Tomb of Userhet (TT56)
Userhet was a ‘Royal Scribe’ and a ‘Child of the Nursery’ during the reign of Amenhotep II of Dynasty XVIII. His title suggests that he was brought up in the royal court as one of the companions of the royal children and was a close friend of the king in adulthood. His most prominent title was ‘Scribe who counts breads in Upper and Lower Egypt’. Userhet’s tomb can be found in the village area of Sheikh ‘Abd el-Qurna, south of the tomb of Ramose (TT55).
The painted tomb of Userhet is well-preserved with unusual scenes of many subjects, although its decoration was not complete. The tomb is T-shaped with a transverse offering hall, leading to a chapel. The passage leading into the tomb is inscribed with texts of offering formulae to Amun-Re, Re-Horakhty and Osiris on the left and Osiris, Anubis and Hathor on the right. The lintel depicts Userhet and his wife before Osiris.
In the hall to the left of the entrance, Userhet can be seen in the company of his wife Mutnefert and a daughter, offering to Osiris and Hathor, Mistress of the West. The next five registers depict Userhet’s duties as a grain accountant and other agricultural scenes. These include inspecting rows of cattle and ‘overthrowing bulls’ in order to brand them. There are pictures of grain being reaped, measured and transported and below, women pulling flax.
The eastern end wall represents a painted stela which includes a double-scene of Osiris before offering tables and the tomb owner praising the god on either side. A winged sun-disc hovers over the scene and rows of offering bearers can be seen on either side.
The left-hand side of the southern wall again shows Userhet and his wife with two daughters and a son making offerings to them. A tiny monkey can be seen under Mutnofert’s chair, beside her mirror, and under Userhet’s chair his quiver of arrows and his scribal equipment. Banqueting scenes representing the ‘Beautiful Feast of the Valley’ follow on this wall with a harpist, a girl playing an oboe and clappers providing the musical entertainment. The upper register shows female guests at the banquet.
The right-hand side of the southern wall shows rows of military recruits. Barbers are giving haircuts to some of the men while others wait apprehensively in the queue in the shade of a tree or squabble over a shared chair. Another scene shows soldiers being given provisions and perhaps this was part of Userhet’s responsibilities. Officers appear seated in rows before plentiful supplies of food, wine and beer, but the troops are lined up waiting for baskets of bread. A supervisor with a whip checks the rations as they are taken from the storehouse. The right-hand side of this wall shows a red-headed Userhet offering a bouquet and fruit to the king in a kiosk. Amenhotep II is accompanied by his bodyguards.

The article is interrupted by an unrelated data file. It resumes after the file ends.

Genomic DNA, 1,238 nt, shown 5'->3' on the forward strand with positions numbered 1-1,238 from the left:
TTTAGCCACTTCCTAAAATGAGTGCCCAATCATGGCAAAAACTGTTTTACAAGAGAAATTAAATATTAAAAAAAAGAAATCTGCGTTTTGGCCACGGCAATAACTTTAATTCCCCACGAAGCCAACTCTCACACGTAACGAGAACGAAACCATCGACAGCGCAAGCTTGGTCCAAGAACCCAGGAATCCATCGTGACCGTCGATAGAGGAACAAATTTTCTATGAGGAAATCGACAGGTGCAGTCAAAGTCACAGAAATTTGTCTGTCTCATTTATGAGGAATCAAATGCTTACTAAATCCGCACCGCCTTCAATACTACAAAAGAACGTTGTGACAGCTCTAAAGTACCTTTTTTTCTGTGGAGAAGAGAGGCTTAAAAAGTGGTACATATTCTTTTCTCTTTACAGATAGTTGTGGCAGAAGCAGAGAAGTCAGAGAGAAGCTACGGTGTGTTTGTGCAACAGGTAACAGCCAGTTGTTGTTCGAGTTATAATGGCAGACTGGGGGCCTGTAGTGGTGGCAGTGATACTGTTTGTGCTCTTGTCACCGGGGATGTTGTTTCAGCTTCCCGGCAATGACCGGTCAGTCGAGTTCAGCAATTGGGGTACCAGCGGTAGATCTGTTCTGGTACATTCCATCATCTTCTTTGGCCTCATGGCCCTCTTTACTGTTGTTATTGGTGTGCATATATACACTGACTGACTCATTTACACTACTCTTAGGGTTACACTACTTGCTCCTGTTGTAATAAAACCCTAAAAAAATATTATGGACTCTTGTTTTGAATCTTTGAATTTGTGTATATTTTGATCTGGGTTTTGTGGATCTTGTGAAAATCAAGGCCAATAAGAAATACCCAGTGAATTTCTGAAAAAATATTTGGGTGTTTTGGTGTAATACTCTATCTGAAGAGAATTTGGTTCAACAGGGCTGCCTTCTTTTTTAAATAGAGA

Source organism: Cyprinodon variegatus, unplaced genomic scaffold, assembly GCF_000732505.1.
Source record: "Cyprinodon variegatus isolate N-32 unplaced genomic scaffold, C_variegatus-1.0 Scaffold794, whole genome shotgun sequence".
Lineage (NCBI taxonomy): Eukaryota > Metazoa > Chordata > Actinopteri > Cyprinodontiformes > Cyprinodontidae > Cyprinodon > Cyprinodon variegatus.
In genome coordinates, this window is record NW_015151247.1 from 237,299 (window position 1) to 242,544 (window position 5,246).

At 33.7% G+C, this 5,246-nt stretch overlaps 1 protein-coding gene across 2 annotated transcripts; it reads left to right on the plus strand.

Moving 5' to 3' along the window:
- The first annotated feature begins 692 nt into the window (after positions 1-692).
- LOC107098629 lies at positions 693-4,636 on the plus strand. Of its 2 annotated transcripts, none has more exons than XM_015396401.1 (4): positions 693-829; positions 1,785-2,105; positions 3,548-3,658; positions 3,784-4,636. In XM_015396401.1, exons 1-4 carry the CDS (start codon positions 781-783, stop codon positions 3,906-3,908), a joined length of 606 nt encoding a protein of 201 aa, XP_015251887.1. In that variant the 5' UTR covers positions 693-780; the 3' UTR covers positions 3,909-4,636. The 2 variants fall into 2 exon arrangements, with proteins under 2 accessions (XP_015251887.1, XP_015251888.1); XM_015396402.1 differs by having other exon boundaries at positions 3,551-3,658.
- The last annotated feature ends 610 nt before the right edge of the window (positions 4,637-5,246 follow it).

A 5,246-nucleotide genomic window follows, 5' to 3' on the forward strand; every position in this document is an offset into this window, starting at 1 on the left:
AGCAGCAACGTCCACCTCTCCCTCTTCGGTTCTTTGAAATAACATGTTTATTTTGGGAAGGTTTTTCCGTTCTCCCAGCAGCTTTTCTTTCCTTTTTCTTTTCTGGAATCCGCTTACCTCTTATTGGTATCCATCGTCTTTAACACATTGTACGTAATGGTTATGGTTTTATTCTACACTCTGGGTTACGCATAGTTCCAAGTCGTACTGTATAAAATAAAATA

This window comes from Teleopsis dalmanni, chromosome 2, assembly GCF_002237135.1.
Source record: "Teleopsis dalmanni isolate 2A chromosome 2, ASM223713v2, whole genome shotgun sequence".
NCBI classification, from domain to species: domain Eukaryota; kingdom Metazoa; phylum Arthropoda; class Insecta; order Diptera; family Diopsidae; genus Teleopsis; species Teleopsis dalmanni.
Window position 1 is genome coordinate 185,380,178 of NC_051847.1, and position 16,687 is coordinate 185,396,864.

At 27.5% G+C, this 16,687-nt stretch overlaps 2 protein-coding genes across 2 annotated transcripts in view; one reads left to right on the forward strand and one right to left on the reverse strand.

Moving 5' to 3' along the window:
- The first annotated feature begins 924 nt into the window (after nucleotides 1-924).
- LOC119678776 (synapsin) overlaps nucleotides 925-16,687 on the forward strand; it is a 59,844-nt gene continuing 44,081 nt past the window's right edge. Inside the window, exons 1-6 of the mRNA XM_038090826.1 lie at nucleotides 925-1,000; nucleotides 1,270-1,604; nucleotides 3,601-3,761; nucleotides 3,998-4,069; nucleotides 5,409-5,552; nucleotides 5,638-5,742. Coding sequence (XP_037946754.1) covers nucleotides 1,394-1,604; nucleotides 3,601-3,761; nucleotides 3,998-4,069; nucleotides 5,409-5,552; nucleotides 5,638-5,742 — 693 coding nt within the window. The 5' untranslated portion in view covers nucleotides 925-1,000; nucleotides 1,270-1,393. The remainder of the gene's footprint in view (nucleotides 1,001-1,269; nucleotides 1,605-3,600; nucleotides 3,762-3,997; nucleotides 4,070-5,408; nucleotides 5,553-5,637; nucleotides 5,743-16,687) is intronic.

The western end wall shows the traditional image of a painted false door. The tomb owner and his wife are seated before offering tables and their son Usi as sem-priest performs the ritual offerings and purifications at the beginning of the ‘Opening of the Mouth Ritual’.
On the right-hand side of the entrance wall there are more offering scenes. Seated women are depicted with children in their laps and servants behind suggesting that they may be the wet-nurses of Userhet’s children.
The doorway into the chapel is elaborately painted with a striped cornice and the lintel over the entrance shows the deceased Userhet before Osiris and Anubis, funerary gods, in a double-scene. There are offering texts on either side.
The left-hand wall of the chapel is painted in two registers. Userhet is shown hunting in his chariot, firing his arrows at a collection of fleeing desert animals, gazelle, hares, fox and hyena, with his military escort following behind. Below is a conventional fishing and fowling scene where Userhet, with his family (and cats), stands poised to throw a stick or spear fish from a papyrus boat. In the scene below men are trapping fowl in a draw-net and offering the produce to Userhet and his wife. Next depicted is a damaged scene of the grape harvest, with baskets of grapes and wine jars waiting to be filled. A scribe records the vintage. Userhet is making an offering to the serpent-goddess Renenutet (Termuthis).
At the end of the chapel is a statue niche which once held the statues of Userhet and Mutnefert, but little remains today.
The scenes on the right-hand wall are show in three registers and depict the funeral procession and the ritual of ‘Opening the Mouth’. The burial goods are shown transported to the tomb accompanied by mourning women in the traditional manner. ‘The Abydos Pilgrimage’ in the bottom scene shows Userhet’s sarcophagus in a boat being towed by four others on its sacred journey.
The tomb of Userhet is open 6.00am to 4.00pm in winter. A ticket for the tombs of Ramose, Userhet and Khaemhet can be bought at the ticket office.